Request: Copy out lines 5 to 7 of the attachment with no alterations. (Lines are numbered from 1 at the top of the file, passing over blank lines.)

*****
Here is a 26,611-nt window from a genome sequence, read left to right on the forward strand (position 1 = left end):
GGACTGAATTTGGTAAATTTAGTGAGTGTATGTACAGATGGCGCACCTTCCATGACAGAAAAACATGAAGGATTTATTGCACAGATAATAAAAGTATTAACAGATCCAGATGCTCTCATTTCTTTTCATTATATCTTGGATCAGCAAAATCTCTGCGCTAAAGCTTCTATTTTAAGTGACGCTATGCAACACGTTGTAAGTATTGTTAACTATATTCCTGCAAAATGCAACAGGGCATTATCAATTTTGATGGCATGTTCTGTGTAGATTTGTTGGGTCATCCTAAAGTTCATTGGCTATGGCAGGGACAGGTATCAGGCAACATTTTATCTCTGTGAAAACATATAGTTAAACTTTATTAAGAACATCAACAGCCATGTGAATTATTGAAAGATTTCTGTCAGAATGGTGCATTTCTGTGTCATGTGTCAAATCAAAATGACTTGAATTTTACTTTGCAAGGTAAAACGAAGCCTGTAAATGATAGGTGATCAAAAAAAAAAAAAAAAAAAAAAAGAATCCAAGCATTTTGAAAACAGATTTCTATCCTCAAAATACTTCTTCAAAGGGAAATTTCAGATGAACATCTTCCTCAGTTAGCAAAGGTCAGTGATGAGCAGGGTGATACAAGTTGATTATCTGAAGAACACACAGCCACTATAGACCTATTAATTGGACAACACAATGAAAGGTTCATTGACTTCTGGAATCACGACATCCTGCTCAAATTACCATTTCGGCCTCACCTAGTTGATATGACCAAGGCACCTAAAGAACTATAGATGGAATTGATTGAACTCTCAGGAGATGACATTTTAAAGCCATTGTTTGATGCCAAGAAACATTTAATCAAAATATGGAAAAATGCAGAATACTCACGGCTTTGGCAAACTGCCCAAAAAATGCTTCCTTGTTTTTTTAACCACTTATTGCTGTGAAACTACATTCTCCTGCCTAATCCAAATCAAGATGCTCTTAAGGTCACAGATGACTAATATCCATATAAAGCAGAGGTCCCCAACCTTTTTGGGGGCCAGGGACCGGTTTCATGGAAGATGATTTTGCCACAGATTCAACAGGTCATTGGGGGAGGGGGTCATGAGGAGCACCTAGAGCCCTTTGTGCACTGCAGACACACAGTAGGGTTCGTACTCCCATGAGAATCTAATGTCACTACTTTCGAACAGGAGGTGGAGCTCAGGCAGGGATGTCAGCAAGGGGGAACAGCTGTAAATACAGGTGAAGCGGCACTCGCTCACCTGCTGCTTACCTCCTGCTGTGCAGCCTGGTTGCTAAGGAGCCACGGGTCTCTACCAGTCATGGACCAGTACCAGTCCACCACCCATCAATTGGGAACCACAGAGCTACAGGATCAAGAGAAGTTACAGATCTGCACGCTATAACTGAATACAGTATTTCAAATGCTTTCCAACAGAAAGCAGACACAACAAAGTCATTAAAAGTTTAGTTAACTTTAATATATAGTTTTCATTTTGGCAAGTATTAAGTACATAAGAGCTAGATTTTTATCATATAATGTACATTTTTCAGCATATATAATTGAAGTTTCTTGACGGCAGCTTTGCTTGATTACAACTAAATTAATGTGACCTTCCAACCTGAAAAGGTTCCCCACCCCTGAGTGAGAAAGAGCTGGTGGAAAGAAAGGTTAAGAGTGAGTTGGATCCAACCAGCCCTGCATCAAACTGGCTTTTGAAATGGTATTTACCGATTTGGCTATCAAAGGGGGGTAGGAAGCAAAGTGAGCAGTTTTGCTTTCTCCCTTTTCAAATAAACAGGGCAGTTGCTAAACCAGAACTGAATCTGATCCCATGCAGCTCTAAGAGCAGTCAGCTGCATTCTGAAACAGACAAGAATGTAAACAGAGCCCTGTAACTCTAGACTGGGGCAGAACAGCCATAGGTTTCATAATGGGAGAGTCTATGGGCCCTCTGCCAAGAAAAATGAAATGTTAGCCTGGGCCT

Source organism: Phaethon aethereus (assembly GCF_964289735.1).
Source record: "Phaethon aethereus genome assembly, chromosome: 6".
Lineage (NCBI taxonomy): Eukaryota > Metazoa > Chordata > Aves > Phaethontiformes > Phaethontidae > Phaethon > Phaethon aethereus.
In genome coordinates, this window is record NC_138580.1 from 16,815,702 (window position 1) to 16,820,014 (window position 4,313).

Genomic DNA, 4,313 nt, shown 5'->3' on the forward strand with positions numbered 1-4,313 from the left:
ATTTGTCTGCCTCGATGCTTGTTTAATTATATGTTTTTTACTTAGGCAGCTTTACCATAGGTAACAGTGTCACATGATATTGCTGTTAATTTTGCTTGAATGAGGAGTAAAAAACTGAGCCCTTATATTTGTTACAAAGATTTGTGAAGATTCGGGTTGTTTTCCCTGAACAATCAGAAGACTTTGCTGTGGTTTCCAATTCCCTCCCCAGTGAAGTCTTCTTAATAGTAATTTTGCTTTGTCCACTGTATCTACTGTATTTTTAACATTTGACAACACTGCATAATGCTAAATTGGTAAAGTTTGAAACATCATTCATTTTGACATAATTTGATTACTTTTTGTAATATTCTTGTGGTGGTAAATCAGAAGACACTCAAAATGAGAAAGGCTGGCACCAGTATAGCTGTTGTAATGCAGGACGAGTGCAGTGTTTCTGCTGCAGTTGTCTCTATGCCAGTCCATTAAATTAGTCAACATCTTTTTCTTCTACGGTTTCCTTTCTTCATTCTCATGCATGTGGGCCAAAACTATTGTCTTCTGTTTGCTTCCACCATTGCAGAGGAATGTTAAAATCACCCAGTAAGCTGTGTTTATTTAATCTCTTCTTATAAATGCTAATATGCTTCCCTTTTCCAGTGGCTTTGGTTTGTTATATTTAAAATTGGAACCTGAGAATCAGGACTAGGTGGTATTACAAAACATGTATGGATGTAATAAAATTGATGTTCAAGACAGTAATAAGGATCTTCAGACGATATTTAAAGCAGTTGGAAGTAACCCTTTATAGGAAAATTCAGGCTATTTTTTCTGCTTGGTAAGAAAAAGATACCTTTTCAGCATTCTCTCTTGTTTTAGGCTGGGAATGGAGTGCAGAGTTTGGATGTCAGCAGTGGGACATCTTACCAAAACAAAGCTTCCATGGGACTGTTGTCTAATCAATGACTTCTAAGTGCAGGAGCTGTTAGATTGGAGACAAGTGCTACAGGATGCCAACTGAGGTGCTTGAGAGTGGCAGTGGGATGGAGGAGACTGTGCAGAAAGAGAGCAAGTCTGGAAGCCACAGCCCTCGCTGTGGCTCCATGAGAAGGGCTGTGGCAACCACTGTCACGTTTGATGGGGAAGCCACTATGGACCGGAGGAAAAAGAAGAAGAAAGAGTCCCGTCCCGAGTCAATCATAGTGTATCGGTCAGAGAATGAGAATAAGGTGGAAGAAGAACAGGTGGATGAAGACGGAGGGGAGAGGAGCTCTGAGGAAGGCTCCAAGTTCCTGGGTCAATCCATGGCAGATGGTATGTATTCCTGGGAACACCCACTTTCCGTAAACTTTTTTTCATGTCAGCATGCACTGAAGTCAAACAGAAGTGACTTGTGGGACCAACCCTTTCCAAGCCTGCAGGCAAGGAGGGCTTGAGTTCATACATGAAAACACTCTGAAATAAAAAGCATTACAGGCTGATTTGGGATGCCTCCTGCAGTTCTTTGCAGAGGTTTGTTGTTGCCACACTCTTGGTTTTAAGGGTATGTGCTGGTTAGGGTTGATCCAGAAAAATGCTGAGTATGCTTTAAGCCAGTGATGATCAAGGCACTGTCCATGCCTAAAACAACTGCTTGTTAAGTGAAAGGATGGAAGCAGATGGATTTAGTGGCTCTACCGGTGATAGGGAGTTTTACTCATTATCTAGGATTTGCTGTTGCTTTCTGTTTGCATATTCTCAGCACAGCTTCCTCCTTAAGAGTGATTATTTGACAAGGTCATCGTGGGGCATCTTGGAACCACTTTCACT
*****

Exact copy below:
Lineage (NCBI taxonomy): Eukaryota > Metazoa > Chordata > Aves > Phaethontiformes > Phaethontidae > Phaethon > Phaethon aethereus.
In genome coordinates, this window is record NC_138580.1 from 16,815,702 (window position 1) to 16,820,014 (window position 4,313).

Genomic DNA, 4,313 nt, shown 5'->3' on the forward strand with positions numbered 1-4,313 from the left: